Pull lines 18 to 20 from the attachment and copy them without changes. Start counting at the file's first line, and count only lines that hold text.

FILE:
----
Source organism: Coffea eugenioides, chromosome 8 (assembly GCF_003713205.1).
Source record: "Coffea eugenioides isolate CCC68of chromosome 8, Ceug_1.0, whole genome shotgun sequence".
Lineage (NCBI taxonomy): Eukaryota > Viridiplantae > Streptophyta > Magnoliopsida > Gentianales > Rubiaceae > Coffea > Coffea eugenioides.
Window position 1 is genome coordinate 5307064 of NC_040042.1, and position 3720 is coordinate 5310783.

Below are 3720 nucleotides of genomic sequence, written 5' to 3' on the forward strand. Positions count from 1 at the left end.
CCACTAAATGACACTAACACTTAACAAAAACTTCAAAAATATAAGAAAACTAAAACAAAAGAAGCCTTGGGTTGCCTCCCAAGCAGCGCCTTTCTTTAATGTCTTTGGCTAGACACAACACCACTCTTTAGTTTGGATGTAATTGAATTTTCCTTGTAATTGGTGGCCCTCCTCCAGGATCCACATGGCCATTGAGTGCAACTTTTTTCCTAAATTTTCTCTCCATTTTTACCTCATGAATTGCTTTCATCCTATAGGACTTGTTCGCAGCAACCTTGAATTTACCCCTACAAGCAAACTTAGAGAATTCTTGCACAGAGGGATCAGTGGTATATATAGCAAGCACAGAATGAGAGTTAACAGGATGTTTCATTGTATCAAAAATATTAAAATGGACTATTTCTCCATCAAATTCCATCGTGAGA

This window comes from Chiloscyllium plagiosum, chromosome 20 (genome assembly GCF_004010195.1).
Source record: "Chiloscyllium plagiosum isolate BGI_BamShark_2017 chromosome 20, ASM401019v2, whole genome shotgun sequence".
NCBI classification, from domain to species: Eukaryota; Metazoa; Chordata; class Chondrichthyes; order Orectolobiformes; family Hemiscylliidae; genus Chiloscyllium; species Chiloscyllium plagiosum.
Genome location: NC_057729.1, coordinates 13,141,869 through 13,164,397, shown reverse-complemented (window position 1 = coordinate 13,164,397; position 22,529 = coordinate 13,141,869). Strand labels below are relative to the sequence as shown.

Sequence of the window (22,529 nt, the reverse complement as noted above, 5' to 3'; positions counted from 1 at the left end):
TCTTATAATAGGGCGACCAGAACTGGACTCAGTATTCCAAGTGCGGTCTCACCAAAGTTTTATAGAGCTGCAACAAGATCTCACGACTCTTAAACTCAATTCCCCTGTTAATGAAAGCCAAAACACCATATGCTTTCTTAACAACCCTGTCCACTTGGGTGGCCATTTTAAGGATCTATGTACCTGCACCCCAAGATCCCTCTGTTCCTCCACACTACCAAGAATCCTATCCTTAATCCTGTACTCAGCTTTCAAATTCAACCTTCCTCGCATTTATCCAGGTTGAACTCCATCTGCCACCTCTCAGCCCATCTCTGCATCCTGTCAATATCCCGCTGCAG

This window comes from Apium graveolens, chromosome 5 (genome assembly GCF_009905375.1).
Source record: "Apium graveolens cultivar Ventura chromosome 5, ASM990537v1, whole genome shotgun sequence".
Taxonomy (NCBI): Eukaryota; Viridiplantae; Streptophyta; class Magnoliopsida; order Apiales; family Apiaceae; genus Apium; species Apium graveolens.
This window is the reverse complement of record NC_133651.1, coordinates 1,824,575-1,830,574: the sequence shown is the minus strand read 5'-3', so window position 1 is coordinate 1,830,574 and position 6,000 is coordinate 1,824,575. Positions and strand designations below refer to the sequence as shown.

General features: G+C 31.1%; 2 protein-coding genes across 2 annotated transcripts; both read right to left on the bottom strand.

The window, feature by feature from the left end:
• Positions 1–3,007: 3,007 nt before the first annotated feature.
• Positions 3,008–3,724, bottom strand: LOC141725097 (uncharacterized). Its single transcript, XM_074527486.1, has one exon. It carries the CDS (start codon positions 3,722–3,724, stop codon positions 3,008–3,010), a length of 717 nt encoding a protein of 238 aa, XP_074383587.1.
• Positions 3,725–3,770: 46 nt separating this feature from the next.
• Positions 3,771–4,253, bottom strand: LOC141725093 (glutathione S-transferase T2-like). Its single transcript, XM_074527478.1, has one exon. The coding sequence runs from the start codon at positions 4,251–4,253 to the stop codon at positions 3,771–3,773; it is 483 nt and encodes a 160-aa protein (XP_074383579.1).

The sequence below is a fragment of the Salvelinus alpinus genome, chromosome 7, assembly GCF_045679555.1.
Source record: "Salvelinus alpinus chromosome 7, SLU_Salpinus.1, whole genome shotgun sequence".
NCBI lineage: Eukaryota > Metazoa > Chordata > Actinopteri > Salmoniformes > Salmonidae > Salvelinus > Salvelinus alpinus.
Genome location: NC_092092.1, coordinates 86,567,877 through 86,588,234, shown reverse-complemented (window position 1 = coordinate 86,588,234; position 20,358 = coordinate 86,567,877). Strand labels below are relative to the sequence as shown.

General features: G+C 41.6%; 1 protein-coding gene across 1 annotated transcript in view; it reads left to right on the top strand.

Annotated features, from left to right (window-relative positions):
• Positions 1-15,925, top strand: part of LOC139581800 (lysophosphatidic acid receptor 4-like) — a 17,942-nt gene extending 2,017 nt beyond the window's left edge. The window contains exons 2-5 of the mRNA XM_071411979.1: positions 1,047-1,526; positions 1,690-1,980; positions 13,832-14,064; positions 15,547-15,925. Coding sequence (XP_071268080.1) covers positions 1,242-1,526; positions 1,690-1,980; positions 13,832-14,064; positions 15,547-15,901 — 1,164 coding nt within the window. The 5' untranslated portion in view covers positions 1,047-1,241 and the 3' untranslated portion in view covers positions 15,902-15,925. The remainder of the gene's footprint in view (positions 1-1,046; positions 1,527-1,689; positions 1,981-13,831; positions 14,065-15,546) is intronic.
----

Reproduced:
The window, feature by feature from the left end:
• Positions 1–3,007: 3,007 nt before the first annotated feature.
• Positions 3,008–3,724, bottom strand: LOC141725097 (uncharacterized). Its single transcript, XM_074527486.1, has one exon. It carries the CDS (start codon positions 3,722–3,724, stop codon positions 3,008–3,010), a length of 717 nt encoding a protein of 238 aa, XP_074383587.1.